19. 19. Harley Davidson Perfume Nothing says unreconstructed, all-American masculinity like perfume. Meanwhile, when customers were asked what they most wanted a perfume to smell like, they overwhelmingly answered, ‘motorcycles.’ Brand associations and a backlash from fans of the brand did this one in.
  20. 20. RJ Reynolds’ Smokeless Cigarettes In 1988, smoking was tipping over from being fairly normal to being the exception, and the company behind Camels decided to try out Premier, a new brand of smokeless cigarettes. Reporter Magazine said they ‘produced a smell and a flavor that left users retching,’ and for a while they seemed doomed. When a use was finally found for them it was as a device for smoking crack cocaine. The Premier brand was stubbed out soon afterwards.
  21. 21. Sony Betamax Betamax is by all accounts superior to VHS in reproduction quality. But Sony was so eager to keep all the pie to itself that it refused to license Betamax technology, while VHS was licensed and many companies produced VHS machines. Consumers had to choose between being tied to one producer with a limited number of titles, or VHS.
  22. 22. New Coke New Coke was intended by Coca-Cola top replace original flavor Coke. The widespread public fury this provoked obliged Coca-Cola to resume production of old Coke again quickly, and New Coke has not been heard of since.
  23. 23. Pan Am Pan Am was founded in 1927 and paved the way for other commercial airlines. Pan Am was ahead of the curve in luxury flights, international flights, jumbo jets and was the first airline to use its air staff as a PR focal point. Pan Am was killed off partly by deregulation, which exposed it to undercutting, and partly by its own high profile. Symbolizing America and highly accessible due to its large fleet and international presence, Pan Am made an ideal target for terrorists and the airline closed in 1991.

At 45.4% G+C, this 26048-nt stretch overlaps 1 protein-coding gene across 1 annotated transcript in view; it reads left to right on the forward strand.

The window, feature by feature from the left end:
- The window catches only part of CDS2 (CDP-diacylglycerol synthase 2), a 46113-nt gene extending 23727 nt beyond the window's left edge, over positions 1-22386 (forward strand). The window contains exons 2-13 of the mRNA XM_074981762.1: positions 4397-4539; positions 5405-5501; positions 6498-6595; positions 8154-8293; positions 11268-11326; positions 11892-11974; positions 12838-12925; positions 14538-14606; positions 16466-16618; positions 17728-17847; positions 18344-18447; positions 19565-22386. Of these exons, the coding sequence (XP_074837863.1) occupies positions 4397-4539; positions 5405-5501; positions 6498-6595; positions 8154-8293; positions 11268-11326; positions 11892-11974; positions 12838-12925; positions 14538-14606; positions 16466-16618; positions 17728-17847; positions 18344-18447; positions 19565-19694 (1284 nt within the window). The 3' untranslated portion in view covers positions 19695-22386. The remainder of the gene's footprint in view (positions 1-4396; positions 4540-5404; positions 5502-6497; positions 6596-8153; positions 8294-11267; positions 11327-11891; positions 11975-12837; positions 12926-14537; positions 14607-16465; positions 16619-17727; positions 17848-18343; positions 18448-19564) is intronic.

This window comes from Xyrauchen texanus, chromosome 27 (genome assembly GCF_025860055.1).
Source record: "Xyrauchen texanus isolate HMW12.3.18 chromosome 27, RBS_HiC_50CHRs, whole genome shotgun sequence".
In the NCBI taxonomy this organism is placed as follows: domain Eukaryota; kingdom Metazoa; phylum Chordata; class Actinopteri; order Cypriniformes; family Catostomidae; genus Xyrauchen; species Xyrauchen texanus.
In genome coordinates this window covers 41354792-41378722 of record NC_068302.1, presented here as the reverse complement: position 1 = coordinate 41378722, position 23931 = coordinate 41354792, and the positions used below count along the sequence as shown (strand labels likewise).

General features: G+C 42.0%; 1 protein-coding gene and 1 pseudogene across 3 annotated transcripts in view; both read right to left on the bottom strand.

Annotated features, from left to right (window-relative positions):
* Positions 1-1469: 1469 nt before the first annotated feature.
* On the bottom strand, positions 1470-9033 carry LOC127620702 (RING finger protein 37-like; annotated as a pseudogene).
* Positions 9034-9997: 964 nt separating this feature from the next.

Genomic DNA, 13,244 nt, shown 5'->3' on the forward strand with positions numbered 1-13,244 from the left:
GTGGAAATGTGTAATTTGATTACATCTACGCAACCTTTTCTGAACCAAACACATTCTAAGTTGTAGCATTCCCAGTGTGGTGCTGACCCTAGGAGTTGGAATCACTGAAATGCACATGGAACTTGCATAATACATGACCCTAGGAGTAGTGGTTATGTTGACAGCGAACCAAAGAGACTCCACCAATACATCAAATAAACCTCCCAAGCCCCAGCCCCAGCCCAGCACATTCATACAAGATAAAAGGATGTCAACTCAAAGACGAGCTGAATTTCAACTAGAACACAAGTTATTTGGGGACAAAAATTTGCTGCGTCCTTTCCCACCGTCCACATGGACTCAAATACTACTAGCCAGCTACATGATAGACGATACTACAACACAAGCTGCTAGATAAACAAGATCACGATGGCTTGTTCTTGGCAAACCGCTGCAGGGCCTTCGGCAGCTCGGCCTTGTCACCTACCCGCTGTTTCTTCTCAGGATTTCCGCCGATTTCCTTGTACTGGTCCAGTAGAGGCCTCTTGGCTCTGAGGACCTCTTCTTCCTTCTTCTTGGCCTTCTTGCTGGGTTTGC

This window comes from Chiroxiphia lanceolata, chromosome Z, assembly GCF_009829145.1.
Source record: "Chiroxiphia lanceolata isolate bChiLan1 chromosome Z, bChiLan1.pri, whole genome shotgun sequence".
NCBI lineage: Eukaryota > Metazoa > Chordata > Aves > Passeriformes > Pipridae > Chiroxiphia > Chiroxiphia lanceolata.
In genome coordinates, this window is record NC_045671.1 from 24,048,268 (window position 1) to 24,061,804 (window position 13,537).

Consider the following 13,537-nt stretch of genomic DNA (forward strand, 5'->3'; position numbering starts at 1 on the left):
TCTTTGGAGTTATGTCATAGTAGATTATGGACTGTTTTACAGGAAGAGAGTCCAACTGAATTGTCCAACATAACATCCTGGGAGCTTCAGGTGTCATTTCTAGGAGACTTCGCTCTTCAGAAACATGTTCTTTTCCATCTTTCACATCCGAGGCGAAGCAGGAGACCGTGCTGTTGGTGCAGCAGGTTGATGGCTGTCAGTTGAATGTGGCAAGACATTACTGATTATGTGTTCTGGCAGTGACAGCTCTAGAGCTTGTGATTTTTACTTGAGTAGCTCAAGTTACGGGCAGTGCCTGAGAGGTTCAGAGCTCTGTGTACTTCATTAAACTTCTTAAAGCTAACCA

24. 24. Pets.com Pets.com was supposed to ride the dotcom boom, but instead came to symbolize every mistake you can make doing business online. Pets.com was known to everyone in the country – as that company no-one you know buys anything from. Its stock entered a fatal nosedive in 2000 and the company hit the floor Election Day that same year.
  25. 25. Polaroid Polaroid defined photography as something quick, immediate, fun – everything dark rooms and lenses and developing fluid aren’t (to most people). Polaroids went in family albums, in wallets, on dorm room walls and teenagers’ wardrobes. Polaroid invented the selfie. But when it became possible to do all this on phones and tablets, Polaroid had no hope of keeping up: it utterly dominated a niche that had ceased to exist and in 2005 the pigment dried on Polaroid for the last time.
  26. 26. Ford Edsel Ford did everything right with the Edsel. They carried out huge customer surveys to find out what people wanted in a car, and then built that car. And people hated it. Edsels were slow and boring, underpowered and ugly. Ford couldn’t produce them quickly enough at first – and then couldn’t get rid of them. Finally the Edsel was taken off the road in 1959, a year after it was unveiled; it had cost Ford $250 million in 1959 dollars.
  27. 27. The End You may also like to read: Great Carpool App Developed By a Homeless Man Best Business Deal of All-Time? Global Beer Industry: Facts and Figures If you like what you’re reading, visit our blog for more stories and connect with us on Facebook